AssemblyScript: making WebAssembly more accessible to JavaScript programmers

Young girl walking over railway track by Johannes Plenio

tl;dr This is an introduction to AssemblyScript: I explain what WebAssembly is, why AssemblyScript maybe an interesting alternative to build WebAssembly for JavaScript developers and, finally, in order to compare JavaScript to AssemblyScript, I comment a small image manipulation project I’ve developed for this purpose.

WebAssembly is one of the biggest revolutions coming to the web, although it is neither Web nor Assembly. WebAssembly, also known as Wasm, is a fast, efficient, safe and low-level bytecode for the Web.

This means that, on one hand, it isn’t an assembly language but bytecode instead. Although both of them are similar in the sense that they are not high-level languages, they are easily understandable, which is something that does not happen with machine code. Thus, they can be classified into an intermediate language category between high-level languages and machine code. The main difference between assembly language and bytecode is that, the first one is created for CPUs while the second is created for virtual machines. That is, one is targeting hardware whereas the other is targeting software.

There is indeed a bytecode textual version, which is named WebAssembly Text Format (or just Wat!).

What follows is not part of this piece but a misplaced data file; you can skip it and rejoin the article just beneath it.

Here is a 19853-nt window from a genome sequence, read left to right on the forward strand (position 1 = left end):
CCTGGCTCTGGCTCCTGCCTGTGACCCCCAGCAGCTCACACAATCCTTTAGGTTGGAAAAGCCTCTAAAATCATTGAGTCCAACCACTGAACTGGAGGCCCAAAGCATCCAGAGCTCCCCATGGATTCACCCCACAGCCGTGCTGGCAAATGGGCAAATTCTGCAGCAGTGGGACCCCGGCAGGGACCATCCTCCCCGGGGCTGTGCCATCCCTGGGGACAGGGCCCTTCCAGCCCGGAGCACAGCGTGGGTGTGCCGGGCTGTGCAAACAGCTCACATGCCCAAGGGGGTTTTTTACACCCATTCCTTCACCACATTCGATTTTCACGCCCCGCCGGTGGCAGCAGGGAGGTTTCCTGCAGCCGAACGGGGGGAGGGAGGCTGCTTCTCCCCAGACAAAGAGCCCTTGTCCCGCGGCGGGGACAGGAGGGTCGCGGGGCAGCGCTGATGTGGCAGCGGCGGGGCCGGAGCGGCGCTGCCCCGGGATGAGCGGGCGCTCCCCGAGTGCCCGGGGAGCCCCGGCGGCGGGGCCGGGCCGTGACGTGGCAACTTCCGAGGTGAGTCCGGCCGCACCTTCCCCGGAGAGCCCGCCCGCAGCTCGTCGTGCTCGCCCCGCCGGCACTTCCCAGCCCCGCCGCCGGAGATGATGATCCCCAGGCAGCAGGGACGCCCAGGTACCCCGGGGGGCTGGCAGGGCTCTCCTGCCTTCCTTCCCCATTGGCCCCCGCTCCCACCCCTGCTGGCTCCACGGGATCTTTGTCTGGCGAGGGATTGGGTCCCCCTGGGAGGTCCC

Additionally, although it’s usually said that Wasm is for the Web, the truth is that it’s not just for the web, because it can be also used for desktop applications, serverless or, even, Crypto and Smart Contracts.

Efficient

Using a Wasm module from JavaScript is as simple as it follows:

The following way to load a Wasm module suggested by Das Surma will allow you to use Streaming Compilation robustly. It will work even if the Content-Type is not correctly set to application/was (Firefox will normally fail, for instance) or even, if you are using Safari (which does not support instantiateStreaming yet).

There has been a lot of work on the Web in order to provide a safe environment that protects us from malicious intentions, and Wasm was designed with the same principles. For instance, as JavaScript does too, Wasm is executed in sandboxed environments that keeps it isolated from production environment. As a consequence, for example, it is necessary to use Web File API to access the file system, which is exactly how it needs to be done with JavaScript.

Bytecode

In order to achieve these goals, the authors of Wasm had to build something new (using asm.js as the starting point) instead of using LLVM, Java or .Net bytecode. There fore, they developed a new binary instruction designed to be a portable target for compilation of high level languages like C, C++ or Rust.

“Wat” should I do if I want to program WebAssembly?

(;
Filename: add.wat
This is a block comment.
;)
(module
(func $add (param $p1 i32) (param $p2 i32) (result i32)
local.get $p1 ;; Push parameter $p1 onto the stack
local.get $p2 ;; Push parameter $p2 onto the stack
i32.add ;; Pop two values off the stack and push their sum
;; The top of the stack is the return value
)
(export "add" (func $add))
)

C, C++, Rust and similar languages are common alternatives to make Wasm modules, but there is a new one for people that feel comfortable programming with JavaScript: AssemblyScript.